Investments in civil engineering works, and hydraulic engineering and road construction projects are good for employment. Calculations made by the Economic Research Institute for Small and Medium-Sized Business show that an investment of 100 million euros in the sector will deliver 700 to 800 jobs for a 12-month period. The hubs of Schiphol and Rotterdam are also important in terms of job opportunities.
Climate and the Environment
The most important goal of the climate policy remains limiting the consequences of climate change. The Netherlands is aiming for a totally sustainable energy supply in 2050. In 2015, the emphasis is on implementing the Climate Agenda and the SER Energy Agreement. This agreement sets out that in 2023, the Netherlands will obtain 16 percent of its energy from sustainable sources. At the international level, the objective is to conclude a new global climate agreement between all countries at the UN climate summit in Paris in December 2015.
Regarding the environment, new developments are happening at a fast pace. It is therefore of crucial importance that the environmental policy is as up to date as possible in order to keep the Netherlands clean, safe and healthy. When fleshing out the Modernisation of the Environmental Policy, the express choice will be made to involve everyone: the authorities, the business community and the public at large. After all, the environment belongs to everyone and not just to a national government that sets rules unilaterally. Together, we are making the Netherlands more sustainable, safer and healthier. Examples of partnerships include the platform Duurzaamdoen.nl and the Safety Deals made between authorities and chemical companies aimed at improving safety in the sector. The cabinet will be tackling pollution at its source, for example by encouraging people to own and drive clean cars.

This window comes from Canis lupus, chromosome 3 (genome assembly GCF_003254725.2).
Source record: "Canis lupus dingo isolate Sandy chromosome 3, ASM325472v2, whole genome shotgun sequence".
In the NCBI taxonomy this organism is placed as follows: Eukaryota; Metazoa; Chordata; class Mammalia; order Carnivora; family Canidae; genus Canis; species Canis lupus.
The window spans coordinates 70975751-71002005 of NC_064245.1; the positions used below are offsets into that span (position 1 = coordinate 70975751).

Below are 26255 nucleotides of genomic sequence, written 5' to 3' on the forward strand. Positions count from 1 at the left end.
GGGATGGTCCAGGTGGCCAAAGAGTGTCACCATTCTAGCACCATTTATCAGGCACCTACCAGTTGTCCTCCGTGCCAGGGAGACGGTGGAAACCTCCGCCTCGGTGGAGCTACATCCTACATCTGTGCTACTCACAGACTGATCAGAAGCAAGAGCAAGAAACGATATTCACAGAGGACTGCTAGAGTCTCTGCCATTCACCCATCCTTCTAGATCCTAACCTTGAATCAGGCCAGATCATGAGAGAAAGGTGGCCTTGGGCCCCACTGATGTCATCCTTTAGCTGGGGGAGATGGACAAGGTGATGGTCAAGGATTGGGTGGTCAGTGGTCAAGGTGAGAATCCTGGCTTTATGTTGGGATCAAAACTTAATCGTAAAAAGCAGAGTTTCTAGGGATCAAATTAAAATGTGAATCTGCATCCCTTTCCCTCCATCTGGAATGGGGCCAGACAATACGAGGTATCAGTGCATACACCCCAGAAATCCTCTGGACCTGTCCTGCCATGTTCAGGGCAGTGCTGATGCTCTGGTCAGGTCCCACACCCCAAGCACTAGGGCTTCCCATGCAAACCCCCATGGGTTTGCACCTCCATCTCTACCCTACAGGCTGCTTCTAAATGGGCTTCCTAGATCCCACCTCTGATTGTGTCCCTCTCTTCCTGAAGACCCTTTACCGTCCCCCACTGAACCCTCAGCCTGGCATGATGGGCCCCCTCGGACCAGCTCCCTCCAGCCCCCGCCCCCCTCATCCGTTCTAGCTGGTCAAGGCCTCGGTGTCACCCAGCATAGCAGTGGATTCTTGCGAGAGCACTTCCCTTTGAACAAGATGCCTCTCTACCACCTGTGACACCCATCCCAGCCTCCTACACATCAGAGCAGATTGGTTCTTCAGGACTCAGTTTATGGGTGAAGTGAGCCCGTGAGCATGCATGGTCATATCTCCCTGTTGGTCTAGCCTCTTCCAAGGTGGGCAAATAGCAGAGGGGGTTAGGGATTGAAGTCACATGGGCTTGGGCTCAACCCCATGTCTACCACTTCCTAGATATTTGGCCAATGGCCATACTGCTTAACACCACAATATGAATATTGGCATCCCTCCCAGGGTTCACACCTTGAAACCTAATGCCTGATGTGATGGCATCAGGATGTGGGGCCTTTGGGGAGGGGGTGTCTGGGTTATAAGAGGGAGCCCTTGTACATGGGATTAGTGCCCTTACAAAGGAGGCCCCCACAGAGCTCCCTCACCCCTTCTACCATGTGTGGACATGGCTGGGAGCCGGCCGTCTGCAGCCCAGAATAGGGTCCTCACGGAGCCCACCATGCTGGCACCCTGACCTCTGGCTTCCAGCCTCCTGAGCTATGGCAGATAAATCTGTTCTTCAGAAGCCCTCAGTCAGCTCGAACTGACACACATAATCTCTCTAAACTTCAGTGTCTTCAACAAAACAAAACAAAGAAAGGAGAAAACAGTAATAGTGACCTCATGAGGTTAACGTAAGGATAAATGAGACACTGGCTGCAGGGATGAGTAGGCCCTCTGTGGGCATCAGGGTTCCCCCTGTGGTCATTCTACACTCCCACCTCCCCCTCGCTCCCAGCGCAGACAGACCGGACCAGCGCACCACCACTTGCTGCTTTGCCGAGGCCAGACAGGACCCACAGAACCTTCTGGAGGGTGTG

I&M and Cities
Our cities continue to grow and urban areas are the economic engine that drives the Netherlands. This is becoming increasingly more true. The expectation is that 75 percent of spatial growth will take place in these areas. Developments and innovations can be realized more quickly there because people live and works in closer proximity to one other than in other regions. The reverse side of the coin is that health, safety and sustainability are coming under increased pressure in cities.
The cabinet is aiming to develop urban areas into attractive places for both people and businesses. The Beter Benutten [Better Use] programme (part of the Multi-Year Plan for Infrastructure, Spatial Planning and Transport, MIRT) is focused on intelligent solutions to accessibility problems and cutting travelling time.
Cities are also places in which ideas can be tried out and applied on a small and large scale, places where small-scale solutions can have large-scale effects. This makes cities potentially “intelligent” societies. Together with partners at the city level, the Ministry wants to use this power to work on the intelligent, healthy and liveable design of the region. To this end, I&M is collaborating with the Ministries of Economic Affairs and the Interior on the Agenda Stad [Cities Agenda] which is aimed at keeping Dutch cities among the world’s best in terms of competitive strength and liveability. There are also good opportunities for the Netherlands to export ideas and concrete actions, for example in the fields of urban planning, water management and energy saving.
The Environmental Bill was recently sent to the House of Representatives. Twenty-four environmental laws will be included in the Act either in part or in full. The Act is intended to simplify and reduce regulations. For example, all the laws and regulations regarding the living environment have been consolidated, and complex and fragmented regulations simplified. In addition, the Act allows room for regional differences, for innovation and for individual initiative. Experiments with the new working method are already underway in anticipation of the Environmental Act entering into force.